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Grouting in vertical fissures in rock

Grouting in vertical fissures in rock

Isn't the resultant fluid force on a vertical boundary limited by the volume of fluid available to exert the force?

I am going to use an example of a fissure in rock but the same could be said of a retaining wall with a finite amount of flowable material behind it, for example a wall cut into rock with a narrow zone of structural backfill behind the wall face.

Let's say one has a vertical fissure in impermeable, unsaturated rock and one wants to grout the fissure to stabilize the column of rock between the fissure and a nearby free surface. While the grout is still fluid, the fissure walls will theoretically be subjected to a hydrostatic pressure per unit of wall length equal to 0.5*(height^2)*fluid unit weight. For example let's say (for simplicity) the grout has the density of water and the height is 10 ft; then the theoretical horizontal fluid pressure on the fissure walls is 0.5*62.4*100 = 3120 lb/LF of fissure. Now let's say the fissure is only 1 inch wide. It contains only 1/12*10*62.4 = 52 lb/LF of fluid. As I said the fissure contains fluid, but the walls are dry and impermeable, so there is no hydraulic communication between the fluid in the fissure and any other fluid level.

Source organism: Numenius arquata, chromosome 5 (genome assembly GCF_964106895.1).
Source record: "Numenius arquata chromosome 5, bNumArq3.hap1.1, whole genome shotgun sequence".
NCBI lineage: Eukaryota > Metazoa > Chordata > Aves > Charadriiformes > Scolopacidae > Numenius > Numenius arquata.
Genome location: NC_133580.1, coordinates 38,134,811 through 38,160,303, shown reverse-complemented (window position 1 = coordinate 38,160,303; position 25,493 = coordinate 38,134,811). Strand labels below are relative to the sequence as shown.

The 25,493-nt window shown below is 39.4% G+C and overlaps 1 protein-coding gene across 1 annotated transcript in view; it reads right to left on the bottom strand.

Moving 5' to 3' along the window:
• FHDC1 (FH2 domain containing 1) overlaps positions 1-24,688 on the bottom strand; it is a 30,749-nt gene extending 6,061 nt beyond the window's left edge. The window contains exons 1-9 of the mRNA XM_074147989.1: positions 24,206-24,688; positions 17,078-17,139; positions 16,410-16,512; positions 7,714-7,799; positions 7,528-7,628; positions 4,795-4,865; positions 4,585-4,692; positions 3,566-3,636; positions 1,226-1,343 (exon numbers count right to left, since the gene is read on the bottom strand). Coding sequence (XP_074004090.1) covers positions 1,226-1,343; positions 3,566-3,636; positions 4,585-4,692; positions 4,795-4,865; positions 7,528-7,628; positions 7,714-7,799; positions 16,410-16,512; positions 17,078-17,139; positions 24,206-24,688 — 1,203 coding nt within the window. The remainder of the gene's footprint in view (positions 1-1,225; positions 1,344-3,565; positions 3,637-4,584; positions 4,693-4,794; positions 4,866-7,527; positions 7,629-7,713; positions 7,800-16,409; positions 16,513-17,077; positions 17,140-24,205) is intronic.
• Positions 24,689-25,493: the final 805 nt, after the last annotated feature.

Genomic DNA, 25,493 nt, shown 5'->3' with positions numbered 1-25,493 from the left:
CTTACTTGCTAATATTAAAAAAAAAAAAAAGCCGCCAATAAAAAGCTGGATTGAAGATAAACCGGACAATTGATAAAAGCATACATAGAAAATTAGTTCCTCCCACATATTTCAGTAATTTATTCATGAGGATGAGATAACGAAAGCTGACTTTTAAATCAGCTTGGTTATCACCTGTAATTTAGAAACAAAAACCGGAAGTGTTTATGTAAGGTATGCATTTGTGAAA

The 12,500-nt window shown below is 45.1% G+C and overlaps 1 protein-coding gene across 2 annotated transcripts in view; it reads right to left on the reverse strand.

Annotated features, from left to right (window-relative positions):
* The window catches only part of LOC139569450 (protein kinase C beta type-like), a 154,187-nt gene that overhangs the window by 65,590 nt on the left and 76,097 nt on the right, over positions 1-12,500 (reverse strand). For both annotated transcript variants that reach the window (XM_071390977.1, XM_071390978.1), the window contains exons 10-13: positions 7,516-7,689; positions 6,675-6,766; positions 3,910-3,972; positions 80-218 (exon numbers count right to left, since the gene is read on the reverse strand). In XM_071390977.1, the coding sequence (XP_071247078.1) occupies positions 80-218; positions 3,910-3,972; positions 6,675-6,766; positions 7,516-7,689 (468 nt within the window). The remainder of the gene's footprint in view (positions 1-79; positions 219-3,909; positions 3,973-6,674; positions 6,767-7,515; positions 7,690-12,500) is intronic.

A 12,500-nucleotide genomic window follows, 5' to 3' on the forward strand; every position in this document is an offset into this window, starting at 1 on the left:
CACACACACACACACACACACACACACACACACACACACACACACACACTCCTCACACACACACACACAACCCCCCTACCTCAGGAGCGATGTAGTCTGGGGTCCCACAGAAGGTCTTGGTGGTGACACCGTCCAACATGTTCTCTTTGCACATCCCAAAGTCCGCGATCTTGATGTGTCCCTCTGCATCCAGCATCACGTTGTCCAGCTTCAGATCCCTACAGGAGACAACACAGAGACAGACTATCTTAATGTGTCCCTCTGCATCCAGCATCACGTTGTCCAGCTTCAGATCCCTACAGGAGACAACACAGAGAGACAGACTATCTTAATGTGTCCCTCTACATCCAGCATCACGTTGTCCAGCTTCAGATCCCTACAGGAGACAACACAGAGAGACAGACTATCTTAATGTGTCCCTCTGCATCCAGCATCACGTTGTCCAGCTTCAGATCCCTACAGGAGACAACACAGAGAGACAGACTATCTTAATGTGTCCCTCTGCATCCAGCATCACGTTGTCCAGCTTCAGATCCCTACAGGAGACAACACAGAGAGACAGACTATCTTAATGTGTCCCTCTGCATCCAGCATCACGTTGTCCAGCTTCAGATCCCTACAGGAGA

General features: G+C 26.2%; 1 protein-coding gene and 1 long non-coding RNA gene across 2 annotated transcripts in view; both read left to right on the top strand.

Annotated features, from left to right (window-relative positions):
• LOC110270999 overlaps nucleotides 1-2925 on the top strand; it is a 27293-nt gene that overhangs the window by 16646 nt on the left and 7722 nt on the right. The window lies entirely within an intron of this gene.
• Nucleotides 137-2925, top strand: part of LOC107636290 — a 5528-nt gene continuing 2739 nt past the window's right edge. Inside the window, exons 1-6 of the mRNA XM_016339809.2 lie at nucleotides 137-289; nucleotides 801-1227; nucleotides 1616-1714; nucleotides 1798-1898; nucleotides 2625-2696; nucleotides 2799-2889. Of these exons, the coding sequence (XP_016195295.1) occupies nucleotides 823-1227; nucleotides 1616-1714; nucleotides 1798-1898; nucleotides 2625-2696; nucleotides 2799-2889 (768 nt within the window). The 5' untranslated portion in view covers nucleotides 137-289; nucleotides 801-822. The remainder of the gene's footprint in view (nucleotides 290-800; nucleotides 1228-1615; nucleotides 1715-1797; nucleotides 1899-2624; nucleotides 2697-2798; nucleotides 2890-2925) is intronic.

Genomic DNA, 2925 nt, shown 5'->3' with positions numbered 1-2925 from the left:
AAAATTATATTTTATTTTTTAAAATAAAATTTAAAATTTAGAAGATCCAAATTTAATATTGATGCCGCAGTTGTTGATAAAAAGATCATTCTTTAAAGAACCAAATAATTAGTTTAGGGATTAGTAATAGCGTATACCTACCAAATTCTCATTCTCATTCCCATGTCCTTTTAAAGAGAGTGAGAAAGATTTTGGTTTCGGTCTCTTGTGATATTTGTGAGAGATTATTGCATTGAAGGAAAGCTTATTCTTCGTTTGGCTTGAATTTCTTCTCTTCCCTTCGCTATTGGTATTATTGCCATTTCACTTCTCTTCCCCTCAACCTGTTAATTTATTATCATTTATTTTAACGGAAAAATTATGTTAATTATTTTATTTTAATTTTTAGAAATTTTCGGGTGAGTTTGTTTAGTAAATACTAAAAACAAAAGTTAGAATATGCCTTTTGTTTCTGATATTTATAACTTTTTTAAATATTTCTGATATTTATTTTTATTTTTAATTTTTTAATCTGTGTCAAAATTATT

I see these analyses all the time where the hydrostatic pressure is used, even though it exceeds the weight of the water available to exert it?

Am I missing something here?

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